Accompanying Learner Drivers.
If you’re prepared to help your child or another learner driver, we’ll gladly
work with you to ensure that the practice they undertake is in line with the
current teaching requirements of the DSA (much has changed over the last few years).
Statistics show that gaining extra practice, in addition to driving lessons
with a qualified ADI, is highly beneficial to the learner. However, it’s not essential,
many people learn to drive successfully without extra practice – it just takes a little longer.
The Law – the accompanying driver must be over 21, hold a full licence for 3 years
and must not be paid, either in cash or in kind unless he or she is a qualified driving instructor (ADI). You must also ensure that the car used is fully insured for the
learner to drive.
Practice vs Lessons.
Extra practice offers the chance to develop skills that have
been learnt during lessons with the qualified instructor. It is important to
establish with your child’s instructor what they need to practice as driving
techniques and practices have changed over the years as car technology
and traffic volumes have changed. Love Driving instructors are always
willing to talk with parents to ensure pupils gain the maximum benefit.
The DSA’s website says…”It is unlikely that anyone except an Approved
Driving Instructor (ADI) would have the experience, knowledge and training
to teach you properly. Learning safe driving habits from the start will
improve the safety of yourself and other road users.”
Love Driving’s tips for Parents…
1. Gear Changing. It is now correct practice when changing down to a lower gear,
to choose the gear you need, rather than to go sequentially through the gearbox.
When turning a corner, approaching in 4th and changing to 2nd, you shouldn’t
go to 3rd gear at all – you won’t need it, so don’t use it. This is called selective
or block gear changing.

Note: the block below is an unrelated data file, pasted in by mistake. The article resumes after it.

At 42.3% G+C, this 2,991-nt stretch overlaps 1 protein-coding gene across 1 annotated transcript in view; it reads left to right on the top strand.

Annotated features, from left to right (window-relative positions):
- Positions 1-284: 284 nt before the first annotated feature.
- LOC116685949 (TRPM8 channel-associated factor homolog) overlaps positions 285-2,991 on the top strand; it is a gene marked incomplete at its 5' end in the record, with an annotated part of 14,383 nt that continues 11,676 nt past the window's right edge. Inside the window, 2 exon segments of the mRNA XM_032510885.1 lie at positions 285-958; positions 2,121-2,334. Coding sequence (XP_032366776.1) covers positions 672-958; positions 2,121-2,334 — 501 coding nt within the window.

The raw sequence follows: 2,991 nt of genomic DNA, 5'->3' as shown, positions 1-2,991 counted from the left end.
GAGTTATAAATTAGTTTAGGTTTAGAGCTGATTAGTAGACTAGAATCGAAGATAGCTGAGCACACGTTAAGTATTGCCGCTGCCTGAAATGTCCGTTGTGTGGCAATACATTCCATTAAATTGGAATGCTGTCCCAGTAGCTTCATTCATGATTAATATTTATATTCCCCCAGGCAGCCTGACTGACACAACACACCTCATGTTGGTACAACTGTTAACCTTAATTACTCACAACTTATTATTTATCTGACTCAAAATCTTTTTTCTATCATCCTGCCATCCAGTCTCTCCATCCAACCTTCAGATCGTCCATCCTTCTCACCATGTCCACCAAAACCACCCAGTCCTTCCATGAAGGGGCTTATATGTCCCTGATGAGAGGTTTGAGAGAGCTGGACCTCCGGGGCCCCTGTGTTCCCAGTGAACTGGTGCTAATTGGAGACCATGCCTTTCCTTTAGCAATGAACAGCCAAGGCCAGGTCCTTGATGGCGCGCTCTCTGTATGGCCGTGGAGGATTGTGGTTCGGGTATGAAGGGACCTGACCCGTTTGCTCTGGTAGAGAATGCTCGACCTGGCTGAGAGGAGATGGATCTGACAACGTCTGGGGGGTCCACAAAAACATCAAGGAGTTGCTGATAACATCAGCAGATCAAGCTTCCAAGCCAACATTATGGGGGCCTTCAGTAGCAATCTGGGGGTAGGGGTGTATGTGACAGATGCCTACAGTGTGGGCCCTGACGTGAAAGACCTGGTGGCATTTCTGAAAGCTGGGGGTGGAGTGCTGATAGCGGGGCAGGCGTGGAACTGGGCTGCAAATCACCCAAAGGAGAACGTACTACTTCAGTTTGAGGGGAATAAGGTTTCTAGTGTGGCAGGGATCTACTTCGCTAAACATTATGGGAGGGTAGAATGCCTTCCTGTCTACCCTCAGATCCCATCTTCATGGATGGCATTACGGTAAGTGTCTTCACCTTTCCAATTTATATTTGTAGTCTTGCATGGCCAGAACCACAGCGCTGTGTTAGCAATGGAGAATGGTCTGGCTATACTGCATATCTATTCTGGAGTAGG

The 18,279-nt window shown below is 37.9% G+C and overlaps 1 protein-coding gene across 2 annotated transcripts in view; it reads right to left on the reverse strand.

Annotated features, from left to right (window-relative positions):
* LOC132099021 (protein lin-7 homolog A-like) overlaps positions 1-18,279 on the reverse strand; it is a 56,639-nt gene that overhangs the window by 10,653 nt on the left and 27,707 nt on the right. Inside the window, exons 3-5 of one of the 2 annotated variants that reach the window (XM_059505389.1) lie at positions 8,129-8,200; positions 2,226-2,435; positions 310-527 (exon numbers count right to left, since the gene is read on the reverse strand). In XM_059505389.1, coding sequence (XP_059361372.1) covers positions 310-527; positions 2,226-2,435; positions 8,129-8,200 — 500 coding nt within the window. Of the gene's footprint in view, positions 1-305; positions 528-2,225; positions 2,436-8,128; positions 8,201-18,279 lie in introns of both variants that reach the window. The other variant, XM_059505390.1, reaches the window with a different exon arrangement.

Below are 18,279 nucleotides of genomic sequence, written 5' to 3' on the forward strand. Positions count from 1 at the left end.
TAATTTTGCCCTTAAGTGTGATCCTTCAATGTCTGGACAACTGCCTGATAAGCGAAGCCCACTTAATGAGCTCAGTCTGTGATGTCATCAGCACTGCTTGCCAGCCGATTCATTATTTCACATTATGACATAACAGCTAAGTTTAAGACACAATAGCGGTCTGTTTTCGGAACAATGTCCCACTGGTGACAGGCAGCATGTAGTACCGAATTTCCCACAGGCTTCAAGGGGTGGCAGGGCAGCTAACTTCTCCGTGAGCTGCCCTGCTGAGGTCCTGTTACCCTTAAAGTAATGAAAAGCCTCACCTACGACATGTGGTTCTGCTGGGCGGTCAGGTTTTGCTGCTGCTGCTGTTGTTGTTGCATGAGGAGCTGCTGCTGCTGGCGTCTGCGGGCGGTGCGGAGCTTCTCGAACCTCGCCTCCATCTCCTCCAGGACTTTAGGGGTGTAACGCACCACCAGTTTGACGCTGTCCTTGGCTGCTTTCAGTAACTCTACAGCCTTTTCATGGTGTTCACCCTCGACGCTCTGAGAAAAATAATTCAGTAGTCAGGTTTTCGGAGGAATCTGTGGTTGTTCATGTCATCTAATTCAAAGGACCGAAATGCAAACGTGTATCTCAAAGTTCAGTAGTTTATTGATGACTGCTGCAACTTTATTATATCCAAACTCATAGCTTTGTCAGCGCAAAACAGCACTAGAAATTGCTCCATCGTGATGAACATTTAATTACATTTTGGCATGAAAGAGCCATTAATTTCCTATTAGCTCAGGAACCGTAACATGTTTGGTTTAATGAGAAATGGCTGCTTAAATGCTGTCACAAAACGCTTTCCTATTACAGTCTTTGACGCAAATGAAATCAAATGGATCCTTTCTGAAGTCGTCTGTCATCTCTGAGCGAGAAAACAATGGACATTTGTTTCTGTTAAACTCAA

2. Handbrake. Some parents insist that the learner apply the handbrake
at every junction – this is not necessary. Only use the handbrake if you may
roll back or if you will be stopped for more than a few seconds.
3. Signalling. Your Instructor will advise when a signal should be given.
Some parents believe that a signal should be given every time the learner
pulls up or pulls way. The guiding principle however, in these situations is
- will someone benefit from a signal? If yes, then give one. There are other
situations where a signal should always be given.
4. Poor habits. Learners who get extra practice often develop poor habits -
forgetting to use the mirrors, holding the steering wheel in the incorrect
position and coasting.
These comments are intended as a guideline only. Take advice from your
Love Driving instructor. The most helpful extra practice occurs with the instructor’s
advice and input. If the accompanying driver wants to chat through the best ways
to help, feel free to give us a call on 07855 361650 or where time allows,
we’ll talk to you following a lesson.
And finally…take things easy. Start with quiet roads and gradually build up.
Don’t forget a driving instructor has the benefit of dual controls and
experience in teaching, so it’s likely that a parent/partner will be more stressed
if things go wrong. When a pupil gets extra practice, they’re driving a car they’re
not used to and can find it particularly difficult to find the biting point on the clutch.
If things do go wrong….. and steam is coming out of your ears(!) ask them to pull over
in a safe, legal and convenient place. Calm down, think about what they did and when
everyone’s calm, get going again! Remember, don’t panic, stay cool.
Always call all us if you need help.